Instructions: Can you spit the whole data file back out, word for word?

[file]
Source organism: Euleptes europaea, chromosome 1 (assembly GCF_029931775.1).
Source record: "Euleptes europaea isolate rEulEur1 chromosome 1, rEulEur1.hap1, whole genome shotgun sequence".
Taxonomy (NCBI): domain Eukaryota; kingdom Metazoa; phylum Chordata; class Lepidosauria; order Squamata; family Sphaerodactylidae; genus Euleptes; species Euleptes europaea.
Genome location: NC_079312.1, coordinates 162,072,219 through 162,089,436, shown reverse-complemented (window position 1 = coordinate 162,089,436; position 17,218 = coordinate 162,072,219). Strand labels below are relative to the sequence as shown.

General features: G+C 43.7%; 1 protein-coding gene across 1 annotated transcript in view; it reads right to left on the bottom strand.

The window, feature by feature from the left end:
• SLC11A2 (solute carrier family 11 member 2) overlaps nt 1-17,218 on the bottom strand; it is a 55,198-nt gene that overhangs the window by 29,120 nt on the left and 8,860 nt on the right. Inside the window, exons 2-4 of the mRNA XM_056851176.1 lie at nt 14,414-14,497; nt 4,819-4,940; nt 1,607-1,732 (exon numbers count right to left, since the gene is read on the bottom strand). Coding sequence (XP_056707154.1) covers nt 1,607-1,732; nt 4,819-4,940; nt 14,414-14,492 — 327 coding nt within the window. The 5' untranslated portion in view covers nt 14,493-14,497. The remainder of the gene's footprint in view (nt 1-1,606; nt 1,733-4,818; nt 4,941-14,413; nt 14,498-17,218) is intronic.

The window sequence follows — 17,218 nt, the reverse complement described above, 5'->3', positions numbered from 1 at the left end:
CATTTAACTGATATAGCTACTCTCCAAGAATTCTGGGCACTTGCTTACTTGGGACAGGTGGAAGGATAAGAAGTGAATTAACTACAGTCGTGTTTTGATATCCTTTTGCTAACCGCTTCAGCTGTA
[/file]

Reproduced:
Source organism: Euleptes europaea, chromosome 1 (assembly GCF_029931775.1).
Source record: "Euleptes europaea isolate rEulEur1 chromosome 1, rEulEur1.hap1, whole genome shotgun sequence".
Taxonomy (NCBI): domain Eukaryota; kingdom Metazoa; phylum Chordata; class Lepidosauria; order Squamata; family Sphaerodactylidae; genus Euleptes; species Euleptes europaea.
Genome location: NC_079312.1, coordinates 162,072,219 through 162,089,436, shown reverse-complemented (window position 1 = coordinate 162,089,436; position 17,218 = coordinate 162,072,219). Strand labels below are relative to the sequence as shown.

General features: G+C 43.7%; 1 protein-coding gene across 1 annotated transcript in view; it reads right to left on the bottom strand.

The window, feature by feature from the left end:
• SLC11A2 (solute carrier family 11 member 2) overlaps nt 1-17,218 on the bottom strand; it is a 55,198-nt gene that overhangs the window by 29,120 nt on the left and 8,860 nt on the right. Inside the window, exons 2-4 of the mRNA XM_056851176.1 lie at nt 14,414-14,497; nt 4,819-4,940; nt 1,607-1,732 (exon numbers count right to left, since the gene is read on the bottom strand). Coding sequence (XP_056707154.1) covers nt 1,607-1,732; nt 4,819-4,940; nt 14,414-14,492 — 327 coding nt within the window. The 5' untranslated portion in view covers nt 14,493-14,497. The remainder of the gene's footprint in view (nt 1-1,606; nt 1,733-4,818; nt 4,941-14,413; nt 14,498-17,218) is intronic.

The window sequence follows — 17,218 nt, the reverse complement described above, 5'->3', positions numbered from 1 at the left end:
CATTTAACTGATATAGCTACTCTCCAAGAATTCTGGGCACTTGCTTACTTGGGACAGGTGGAAGGATAAGAAGTGAATTAACTACAGTCGTGTTTTGATATCCTTTTGCTAACCGCTTCAGCTGTA